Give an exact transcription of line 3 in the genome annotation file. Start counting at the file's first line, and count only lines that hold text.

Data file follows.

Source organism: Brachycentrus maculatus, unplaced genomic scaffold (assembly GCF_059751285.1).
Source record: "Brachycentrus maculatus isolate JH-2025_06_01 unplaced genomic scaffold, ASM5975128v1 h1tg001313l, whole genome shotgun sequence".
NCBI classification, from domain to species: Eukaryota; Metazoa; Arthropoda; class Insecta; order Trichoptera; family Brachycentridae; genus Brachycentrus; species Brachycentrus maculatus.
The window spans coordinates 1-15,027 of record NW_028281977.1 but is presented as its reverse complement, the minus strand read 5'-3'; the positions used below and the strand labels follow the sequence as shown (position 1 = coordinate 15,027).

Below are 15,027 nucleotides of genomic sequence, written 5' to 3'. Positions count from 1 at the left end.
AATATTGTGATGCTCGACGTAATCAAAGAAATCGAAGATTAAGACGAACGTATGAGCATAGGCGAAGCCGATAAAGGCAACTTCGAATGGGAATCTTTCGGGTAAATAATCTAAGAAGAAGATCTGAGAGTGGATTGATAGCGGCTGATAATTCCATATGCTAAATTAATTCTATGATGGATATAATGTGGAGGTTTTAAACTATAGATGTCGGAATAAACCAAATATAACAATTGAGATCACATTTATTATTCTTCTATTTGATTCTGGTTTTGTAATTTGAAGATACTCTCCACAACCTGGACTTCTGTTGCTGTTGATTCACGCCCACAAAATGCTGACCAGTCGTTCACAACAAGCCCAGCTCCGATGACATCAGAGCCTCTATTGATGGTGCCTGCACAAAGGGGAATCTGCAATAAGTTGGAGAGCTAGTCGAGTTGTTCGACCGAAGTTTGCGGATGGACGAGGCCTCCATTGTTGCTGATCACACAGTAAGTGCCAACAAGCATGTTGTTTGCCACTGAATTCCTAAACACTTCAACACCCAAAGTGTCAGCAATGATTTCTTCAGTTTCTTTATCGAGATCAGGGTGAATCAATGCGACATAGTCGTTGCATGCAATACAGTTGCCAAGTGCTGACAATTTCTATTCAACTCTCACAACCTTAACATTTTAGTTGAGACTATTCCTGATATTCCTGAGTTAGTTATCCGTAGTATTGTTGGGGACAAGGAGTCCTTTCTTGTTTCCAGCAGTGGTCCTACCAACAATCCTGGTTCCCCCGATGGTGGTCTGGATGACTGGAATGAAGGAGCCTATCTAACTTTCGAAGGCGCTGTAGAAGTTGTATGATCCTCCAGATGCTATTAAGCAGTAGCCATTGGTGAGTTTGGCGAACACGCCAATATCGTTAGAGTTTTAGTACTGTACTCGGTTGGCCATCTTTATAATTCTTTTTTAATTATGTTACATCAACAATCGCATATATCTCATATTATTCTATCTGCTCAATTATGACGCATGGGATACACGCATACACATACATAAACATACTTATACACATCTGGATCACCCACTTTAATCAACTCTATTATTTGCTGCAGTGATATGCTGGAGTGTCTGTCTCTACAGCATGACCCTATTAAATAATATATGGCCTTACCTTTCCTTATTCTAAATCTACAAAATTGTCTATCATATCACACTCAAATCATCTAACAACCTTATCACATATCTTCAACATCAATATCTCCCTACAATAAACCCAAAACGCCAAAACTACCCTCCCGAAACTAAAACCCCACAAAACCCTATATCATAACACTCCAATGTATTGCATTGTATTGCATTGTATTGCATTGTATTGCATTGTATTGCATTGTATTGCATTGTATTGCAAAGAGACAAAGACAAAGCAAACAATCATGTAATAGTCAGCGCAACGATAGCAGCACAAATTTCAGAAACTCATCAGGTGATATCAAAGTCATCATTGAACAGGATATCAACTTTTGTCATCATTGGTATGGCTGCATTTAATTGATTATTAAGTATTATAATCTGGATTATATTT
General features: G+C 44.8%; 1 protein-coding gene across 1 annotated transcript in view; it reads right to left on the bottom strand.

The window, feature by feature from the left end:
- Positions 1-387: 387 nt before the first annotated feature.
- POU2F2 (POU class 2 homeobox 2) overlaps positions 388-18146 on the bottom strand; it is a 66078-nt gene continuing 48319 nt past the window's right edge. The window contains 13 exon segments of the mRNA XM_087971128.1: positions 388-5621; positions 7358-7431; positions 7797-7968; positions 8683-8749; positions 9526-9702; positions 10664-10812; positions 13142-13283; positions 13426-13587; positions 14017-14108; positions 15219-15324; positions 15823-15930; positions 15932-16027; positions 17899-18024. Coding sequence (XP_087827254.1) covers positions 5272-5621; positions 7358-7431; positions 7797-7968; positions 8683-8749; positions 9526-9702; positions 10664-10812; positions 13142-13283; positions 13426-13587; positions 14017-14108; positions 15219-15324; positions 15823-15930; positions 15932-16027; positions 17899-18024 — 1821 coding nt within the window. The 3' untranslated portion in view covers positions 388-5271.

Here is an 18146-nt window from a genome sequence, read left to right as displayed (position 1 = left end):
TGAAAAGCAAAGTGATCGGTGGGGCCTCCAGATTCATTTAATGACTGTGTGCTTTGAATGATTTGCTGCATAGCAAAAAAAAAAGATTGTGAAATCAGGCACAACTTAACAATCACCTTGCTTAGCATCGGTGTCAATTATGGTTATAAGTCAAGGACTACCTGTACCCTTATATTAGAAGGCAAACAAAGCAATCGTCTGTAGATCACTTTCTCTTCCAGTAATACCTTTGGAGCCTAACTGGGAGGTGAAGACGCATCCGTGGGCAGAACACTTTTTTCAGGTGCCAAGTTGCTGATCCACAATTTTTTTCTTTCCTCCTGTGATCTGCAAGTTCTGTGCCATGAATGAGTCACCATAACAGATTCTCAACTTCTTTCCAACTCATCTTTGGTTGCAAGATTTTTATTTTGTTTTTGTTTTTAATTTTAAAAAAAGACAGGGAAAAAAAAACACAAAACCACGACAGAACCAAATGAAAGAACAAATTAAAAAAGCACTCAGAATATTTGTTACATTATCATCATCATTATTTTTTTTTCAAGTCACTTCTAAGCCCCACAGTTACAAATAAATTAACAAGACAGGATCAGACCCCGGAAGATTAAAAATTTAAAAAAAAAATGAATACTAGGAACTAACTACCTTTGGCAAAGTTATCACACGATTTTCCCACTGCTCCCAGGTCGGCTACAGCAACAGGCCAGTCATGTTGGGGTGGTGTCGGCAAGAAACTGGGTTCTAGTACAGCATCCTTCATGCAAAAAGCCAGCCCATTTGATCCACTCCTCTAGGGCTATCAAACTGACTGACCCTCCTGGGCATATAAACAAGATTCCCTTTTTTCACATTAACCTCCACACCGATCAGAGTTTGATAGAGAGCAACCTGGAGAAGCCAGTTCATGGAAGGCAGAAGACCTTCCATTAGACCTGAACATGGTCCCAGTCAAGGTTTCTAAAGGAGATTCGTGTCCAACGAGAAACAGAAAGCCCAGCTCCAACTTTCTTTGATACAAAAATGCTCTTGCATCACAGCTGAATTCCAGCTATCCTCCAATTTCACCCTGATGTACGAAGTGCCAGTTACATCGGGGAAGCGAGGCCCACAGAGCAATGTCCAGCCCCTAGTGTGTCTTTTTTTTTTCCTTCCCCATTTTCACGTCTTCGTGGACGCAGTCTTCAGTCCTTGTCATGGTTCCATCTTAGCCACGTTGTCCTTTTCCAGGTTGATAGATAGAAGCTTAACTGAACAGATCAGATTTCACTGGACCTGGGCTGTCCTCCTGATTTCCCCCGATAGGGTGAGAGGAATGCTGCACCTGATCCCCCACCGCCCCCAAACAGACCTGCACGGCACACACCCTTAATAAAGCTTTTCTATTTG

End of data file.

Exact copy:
NCBI classification, from domain to species: Eukaryota; Metazoa; Arthropoda; class Insecta; order Trichoptera; family Brachycentridae; genus Brachycentrus; species Brachycentrus maculatus.